Many people enjoy natural settings, such as a forest or stream, and try to replicate that with landscaping projects in their yards. Many people plant trees, flowers and gardens, or put up bird feeders to attract birds. You can also install water features like a fish pond, fountain or waterfall. Installing a backyard waterfall can be a fairly expensive, time-consuming project, but once you have built it, you can sit back and enjoy the sights and sounds of your own private waterfall.
Check with your local zoning board to acquire any permits you'll need and find out local building codes.
Decide the location for the waterfall. Build it near your deck or patio if you want to be able to sit nearby and enjoy it on a regular basis.
Design your waterfall. Take into account how loud you want the waterfall to be. If you want to drown out sounds from the street or your neighbors' yards, use drops of at least 10 inches. To simulate the sound of a quiet stream, use drops of 2 to 4 inches. In this example, the waterfall will be built running down a hill.
Determine the capacity of water that you will need to contain in the upper pool and lower basin of the waterfall. To do this, multiply the depth of the stream and the width of the stream to get the total number of linear feet. Multiply that number by five to get the capacity of the stream. The pool at the top and basin at the bottom of the waterfall should hold at least enough water to fit the entire capacity of the stream, although adding a little more storage to account for rain is a good idea.
Call 811, the "call before you dig" number. This will allow your local utilities to mark any buried power lines, water and sewer pipes, natural gas lines and phone and cable lines that are buried in your yard so you know not to dig there. Besides the risk of potential injury from striking an electric or gas line, you can also face fines and have to pay for repairs to any utility lines that you damage.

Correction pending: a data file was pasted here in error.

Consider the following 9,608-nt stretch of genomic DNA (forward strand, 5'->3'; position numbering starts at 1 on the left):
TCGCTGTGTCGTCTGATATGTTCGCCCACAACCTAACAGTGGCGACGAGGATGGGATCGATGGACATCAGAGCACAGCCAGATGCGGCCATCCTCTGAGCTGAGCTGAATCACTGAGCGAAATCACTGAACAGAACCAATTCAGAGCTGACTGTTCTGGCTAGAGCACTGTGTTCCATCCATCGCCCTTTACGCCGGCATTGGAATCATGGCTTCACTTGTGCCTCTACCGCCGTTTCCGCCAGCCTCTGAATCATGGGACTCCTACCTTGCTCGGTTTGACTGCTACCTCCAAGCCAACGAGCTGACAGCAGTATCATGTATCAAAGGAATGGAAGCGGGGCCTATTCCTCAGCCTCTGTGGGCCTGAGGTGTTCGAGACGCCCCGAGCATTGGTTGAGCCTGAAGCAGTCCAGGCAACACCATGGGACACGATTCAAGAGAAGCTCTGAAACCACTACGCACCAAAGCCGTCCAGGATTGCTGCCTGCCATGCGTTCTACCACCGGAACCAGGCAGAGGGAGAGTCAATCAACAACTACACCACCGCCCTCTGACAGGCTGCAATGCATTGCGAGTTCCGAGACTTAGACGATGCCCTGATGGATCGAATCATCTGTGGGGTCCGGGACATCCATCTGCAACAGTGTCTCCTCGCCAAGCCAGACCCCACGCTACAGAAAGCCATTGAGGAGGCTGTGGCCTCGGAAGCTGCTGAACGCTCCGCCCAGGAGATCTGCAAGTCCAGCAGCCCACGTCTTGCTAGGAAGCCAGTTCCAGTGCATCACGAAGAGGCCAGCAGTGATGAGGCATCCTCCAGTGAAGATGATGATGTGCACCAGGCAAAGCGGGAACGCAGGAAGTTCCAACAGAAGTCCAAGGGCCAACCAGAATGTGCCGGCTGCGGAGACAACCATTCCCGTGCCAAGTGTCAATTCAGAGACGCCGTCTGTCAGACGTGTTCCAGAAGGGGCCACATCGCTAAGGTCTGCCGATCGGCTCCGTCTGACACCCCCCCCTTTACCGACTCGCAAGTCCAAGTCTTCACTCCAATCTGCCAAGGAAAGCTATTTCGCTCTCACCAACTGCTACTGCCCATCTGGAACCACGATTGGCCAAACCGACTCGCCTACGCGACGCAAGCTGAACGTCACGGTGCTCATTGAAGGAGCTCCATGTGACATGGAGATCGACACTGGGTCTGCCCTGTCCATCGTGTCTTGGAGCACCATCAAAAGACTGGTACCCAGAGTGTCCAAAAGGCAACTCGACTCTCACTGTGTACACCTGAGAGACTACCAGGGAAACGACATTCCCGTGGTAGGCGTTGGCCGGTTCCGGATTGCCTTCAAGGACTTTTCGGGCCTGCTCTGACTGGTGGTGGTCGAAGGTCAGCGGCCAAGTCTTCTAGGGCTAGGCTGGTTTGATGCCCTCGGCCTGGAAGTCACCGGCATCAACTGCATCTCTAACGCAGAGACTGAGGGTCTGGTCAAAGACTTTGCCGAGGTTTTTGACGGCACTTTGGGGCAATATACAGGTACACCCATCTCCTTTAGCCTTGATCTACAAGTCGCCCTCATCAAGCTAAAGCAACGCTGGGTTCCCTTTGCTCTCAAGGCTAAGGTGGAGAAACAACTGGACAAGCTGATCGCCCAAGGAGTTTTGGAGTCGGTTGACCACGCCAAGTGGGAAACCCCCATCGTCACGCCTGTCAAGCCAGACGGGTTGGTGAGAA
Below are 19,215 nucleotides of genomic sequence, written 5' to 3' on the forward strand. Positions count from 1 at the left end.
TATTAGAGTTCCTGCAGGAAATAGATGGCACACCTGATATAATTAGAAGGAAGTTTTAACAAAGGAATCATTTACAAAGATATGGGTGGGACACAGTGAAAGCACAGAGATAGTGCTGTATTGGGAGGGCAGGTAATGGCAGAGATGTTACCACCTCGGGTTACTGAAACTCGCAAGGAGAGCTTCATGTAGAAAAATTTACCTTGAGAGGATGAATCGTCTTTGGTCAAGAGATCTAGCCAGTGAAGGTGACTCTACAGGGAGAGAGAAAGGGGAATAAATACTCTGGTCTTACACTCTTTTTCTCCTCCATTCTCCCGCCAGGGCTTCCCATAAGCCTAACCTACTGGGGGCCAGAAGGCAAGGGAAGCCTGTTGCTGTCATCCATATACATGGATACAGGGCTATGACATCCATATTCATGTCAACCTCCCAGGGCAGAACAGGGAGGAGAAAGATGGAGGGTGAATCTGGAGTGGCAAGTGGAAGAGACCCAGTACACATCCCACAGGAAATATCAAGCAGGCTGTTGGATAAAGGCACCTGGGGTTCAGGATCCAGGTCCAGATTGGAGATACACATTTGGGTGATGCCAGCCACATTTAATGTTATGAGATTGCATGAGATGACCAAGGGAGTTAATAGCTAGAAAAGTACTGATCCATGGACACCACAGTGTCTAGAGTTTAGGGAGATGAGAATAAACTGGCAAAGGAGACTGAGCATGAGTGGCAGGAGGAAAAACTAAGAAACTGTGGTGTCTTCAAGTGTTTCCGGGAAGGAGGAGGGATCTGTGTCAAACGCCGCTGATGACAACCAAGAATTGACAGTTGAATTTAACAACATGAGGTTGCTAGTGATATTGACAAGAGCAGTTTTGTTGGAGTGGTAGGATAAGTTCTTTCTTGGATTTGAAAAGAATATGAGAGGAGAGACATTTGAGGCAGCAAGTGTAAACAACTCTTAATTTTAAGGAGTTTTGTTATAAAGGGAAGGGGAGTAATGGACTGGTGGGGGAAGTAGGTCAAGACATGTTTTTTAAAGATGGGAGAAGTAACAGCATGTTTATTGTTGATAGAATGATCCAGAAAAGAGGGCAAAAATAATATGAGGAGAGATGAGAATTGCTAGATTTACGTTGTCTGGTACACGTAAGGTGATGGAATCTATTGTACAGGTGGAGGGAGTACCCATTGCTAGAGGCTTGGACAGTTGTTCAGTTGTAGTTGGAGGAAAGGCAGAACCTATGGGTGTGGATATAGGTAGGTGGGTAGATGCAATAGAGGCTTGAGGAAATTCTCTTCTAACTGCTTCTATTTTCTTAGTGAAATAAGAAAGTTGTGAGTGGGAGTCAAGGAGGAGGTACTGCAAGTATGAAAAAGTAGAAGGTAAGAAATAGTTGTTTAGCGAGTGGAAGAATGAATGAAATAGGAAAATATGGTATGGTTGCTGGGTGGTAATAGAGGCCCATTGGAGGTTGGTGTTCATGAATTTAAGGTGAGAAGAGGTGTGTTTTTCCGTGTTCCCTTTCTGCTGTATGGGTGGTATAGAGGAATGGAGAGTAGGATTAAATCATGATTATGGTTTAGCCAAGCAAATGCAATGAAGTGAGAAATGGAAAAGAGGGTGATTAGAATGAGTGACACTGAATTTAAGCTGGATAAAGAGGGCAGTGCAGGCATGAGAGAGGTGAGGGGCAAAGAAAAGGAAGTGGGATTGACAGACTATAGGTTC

Lay down a rope or string to mark the outline of the stream and pools and paint a line following it with spray paint. The stream should be 2 to 3 feet wide.
Dig the holes for the upper and lower pools. They should be 2 feet wider than the basin and 6 inches deeper than the basin.
Divide the basin into thirds by drawing chalk lines around the outside of the basin. Drill holes every 4 inches in the sides of the basin. Drill 2-inch holes in the bottom third of the basin, 1-inch holes in the middle third and 3/8-inch holes in the top third. This will leave the sides of the basin covered with the different-sized holes. The holes allow water to flow freely between the basin and the surrounding pool so that the pump has an adequate supply of water to draw upon.
Cover the holes that will hold the upper and power pools with landscaping fabric followed by a rubber liner, making sure that you remove all sharp objects from the holes first. Use enough liner material so that it extends about 2 feet out on all sides from the top of the holes. Put the basin into the bottom hole.
Put the pump into the lower basin and connect the water line to the pump. Fill in the holes around the basin with stone. Run the other end of the water line up to the top pool.
Dig out the areas where you want to install the waterfall. Dig vertically down to the depth of the waterfall (if you want a 10-inch-high waterfall, dig 10 inches into the ground). The top section of the waterfall should be a plateau 6 to 12 inches long.
Dig out the streambed following the path that you marked with the paint. The stream should be 6 to 8 inches deep. Dig small pools about a foot long underneath the waterfalls to slow the flow of the water.
Cover the streambed with landscaping fabric, followed by rubber liner on top. Use enough of both materials so that they go about 2 feet past the edges of the streambed.
Put boulders on the edges of the streambed next to the waterfalls, putting an extra piece of the rubber liner under the boulders and at the bottoms of the waterfalls.
Apply black expanding foam sealant to the bottom of the flat spill stones, which will be used for the water to fall onto, then put the stones on top of the liner at the bottom of the waterfalls.
Fill the gaps between the flat spill stones and the sides of the streambed with stones and gravel. Apply the foam sealant to all of the remaining gaps so that the water is forced to flow over the top of the spill stones. Allow the foam to dry for about a half-hour, then test for leaks by running your garden hose down the waterfall. Fill in any leaks with foam.
Put boulders around the edge of the streambed and stepping stones inside the streambed. Cover any exposed liner with gravel and small stones to hide the liner and give the waterfall a natural look.
Spray down the streambed with your hose until the bottom basin is full.
Take the water line from the pump out of the upper pool and turn the pump on. Keep spraying the streambed with the hose until the water from the pump is clear.
Put the water line from the pump back into the upper pool.